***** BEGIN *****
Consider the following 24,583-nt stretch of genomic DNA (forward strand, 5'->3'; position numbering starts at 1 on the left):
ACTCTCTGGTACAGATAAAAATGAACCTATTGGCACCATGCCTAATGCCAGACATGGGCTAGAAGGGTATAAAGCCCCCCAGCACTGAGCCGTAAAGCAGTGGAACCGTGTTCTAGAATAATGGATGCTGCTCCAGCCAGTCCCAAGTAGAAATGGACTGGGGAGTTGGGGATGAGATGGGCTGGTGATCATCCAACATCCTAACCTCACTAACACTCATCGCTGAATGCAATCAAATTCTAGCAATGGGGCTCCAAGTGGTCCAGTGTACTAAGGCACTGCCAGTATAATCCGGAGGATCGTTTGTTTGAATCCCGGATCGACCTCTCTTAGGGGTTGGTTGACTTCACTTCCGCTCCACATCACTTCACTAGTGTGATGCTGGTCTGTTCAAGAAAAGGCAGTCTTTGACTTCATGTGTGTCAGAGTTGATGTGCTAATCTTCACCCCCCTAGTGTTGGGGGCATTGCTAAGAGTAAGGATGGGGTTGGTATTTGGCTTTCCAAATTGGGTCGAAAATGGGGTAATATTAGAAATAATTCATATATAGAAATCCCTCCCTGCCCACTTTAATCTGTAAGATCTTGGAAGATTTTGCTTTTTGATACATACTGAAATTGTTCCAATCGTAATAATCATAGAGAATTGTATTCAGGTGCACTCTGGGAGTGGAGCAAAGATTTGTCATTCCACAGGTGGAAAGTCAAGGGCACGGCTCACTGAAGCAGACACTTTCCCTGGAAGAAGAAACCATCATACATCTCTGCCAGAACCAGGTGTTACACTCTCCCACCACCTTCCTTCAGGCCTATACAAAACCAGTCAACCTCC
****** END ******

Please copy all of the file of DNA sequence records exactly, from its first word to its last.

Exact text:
Consider the following 24,583-nt stretch of genomic DNA (forward strand, 5'->3'; position numbering starts at 1 on the left):
ACTCTCTGGTACAGATAAAAATGAACCTATTGGCACCATGCCTAATGCCAGACATGGGCTAGAAGGGTATAAAGCCCCCCAGCACTGAGCCGTAAAGCAGTGGAACCGTGTTCTAGAATAATGGATGCTGCTCCAGCCAGTCCCAAGTAGAAATGGACTGGGGAGTTGGGGATGAGATGGGCTGGTGATCATCCAACATCCTAACCTCACTAACACTCATCGCTGAATGCAATCAAATTCTAGCAATGGGGCTCCAAGTGGTCCAGTGTACTAAGGCACTGCCAGTATAATCCGGAGGATCGTTTGTTTGAATCCCGGATCGACCTCTCTTAGGGGTTGGTTGACTTCACTTCCGCTCCACATCACTTCACTAGTGTGATGCTGGTCTGTTCAAGAAAAGGCAGTCTTTGACTTCATGTGTGTCAGAGTTGATGTGCTAATCTTCACCCCCCTAGTGTTGGGGGCATTGCTAAGAGTAAGGATGGGGTTGGTATTTGGCTTTCCAAATTGGGTCGAAAATGGGGTAATATTAGAAATAATTCATATATAGAAATCCCTCCCTGCCCACTTTAATCTGTAAGATCTTGGAAGATTTTGCTTTTTGATACATACTGAAATTGTTCCAATCGTAATAATCATAGAGAATTGTATTCAGGTGCACTCTGGGAGTGGAGCAAAGATTTGTCATTCCACAGGTGGAAAGTCAAGGGCACGGCTCACTGAAGCAGACACTTTCCCTGGAAGAAGAAACCATCATACATCTCTGCCAGAACCAGGTGTTACACTCTCCCACCACCTTCCTTCAGGCCTATACAAAACCAGTCAACCTCC